Pictographs at Hell Dive Canyon
Quite different from Indian Canyon Cave, this place was clearly a family home
By Michael Mountain
A few weeks ago, I went over to see the spectacular cave wall paintings at Indian Canyon Cave. Not far from there is another dome cave that’s quite different, though just as fascinating in its own way.
It’s at the back of a canyon that was called Hell Dive Canyon by the European settlers who found it 150 years ago. Of course, those folks were more interested in raising cattle than learning about earlier cultures, so maybe this narrow, steep, boggy canyon was hellish to them. But with the highly valuable spring that hollowed it out in the first place, it would have been something closer to heaven to the families who lived there for more than a thousand years, until, sometime in the 14th Century, drought overcame the land.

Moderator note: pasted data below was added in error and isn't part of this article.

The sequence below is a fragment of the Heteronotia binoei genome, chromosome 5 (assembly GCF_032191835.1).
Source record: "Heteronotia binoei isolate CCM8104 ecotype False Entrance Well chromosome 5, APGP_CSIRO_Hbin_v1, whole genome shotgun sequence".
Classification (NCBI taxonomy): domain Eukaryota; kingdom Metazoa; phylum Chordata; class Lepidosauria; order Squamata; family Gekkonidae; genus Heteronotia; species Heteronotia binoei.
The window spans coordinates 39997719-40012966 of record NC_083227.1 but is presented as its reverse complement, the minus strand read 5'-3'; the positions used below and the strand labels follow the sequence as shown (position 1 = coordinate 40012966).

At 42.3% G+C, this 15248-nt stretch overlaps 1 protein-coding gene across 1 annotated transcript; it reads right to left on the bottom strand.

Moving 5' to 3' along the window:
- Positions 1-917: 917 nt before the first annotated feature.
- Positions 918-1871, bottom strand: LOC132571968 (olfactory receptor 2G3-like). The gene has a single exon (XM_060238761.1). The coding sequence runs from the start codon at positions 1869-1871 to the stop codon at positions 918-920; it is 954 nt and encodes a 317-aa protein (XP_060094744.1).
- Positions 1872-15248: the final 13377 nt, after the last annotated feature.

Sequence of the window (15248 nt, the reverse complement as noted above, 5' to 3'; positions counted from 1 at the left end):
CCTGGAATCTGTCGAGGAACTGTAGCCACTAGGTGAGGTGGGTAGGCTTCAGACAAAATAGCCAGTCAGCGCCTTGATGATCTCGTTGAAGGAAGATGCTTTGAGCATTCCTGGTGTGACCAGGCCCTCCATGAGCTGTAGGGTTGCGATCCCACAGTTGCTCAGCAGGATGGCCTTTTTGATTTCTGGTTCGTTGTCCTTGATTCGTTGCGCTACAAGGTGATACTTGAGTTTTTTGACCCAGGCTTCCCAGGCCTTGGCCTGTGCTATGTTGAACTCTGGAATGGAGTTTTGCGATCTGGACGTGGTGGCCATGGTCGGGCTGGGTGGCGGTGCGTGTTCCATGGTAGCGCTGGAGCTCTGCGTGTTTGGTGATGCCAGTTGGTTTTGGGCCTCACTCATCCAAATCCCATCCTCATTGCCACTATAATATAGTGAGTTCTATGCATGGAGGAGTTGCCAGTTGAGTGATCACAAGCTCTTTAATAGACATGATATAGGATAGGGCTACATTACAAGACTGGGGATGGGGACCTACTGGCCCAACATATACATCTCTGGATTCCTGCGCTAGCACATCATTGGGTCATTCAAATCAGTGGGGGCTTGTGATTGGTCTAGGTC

The cave (it’s a dome, by the way, not a tunnel kind of cave) is tucked away at the back of this side canyon, where a spring comes out of the rock and feeds all this dense brush. Down below, it’s muddy and quite precarious.
So, to get to the cave, you have to edge your way around the steep side, being careful not to slide all the way down where the ground is still being eroded away by the spring below it. And then you find yourself in this great stone alcove: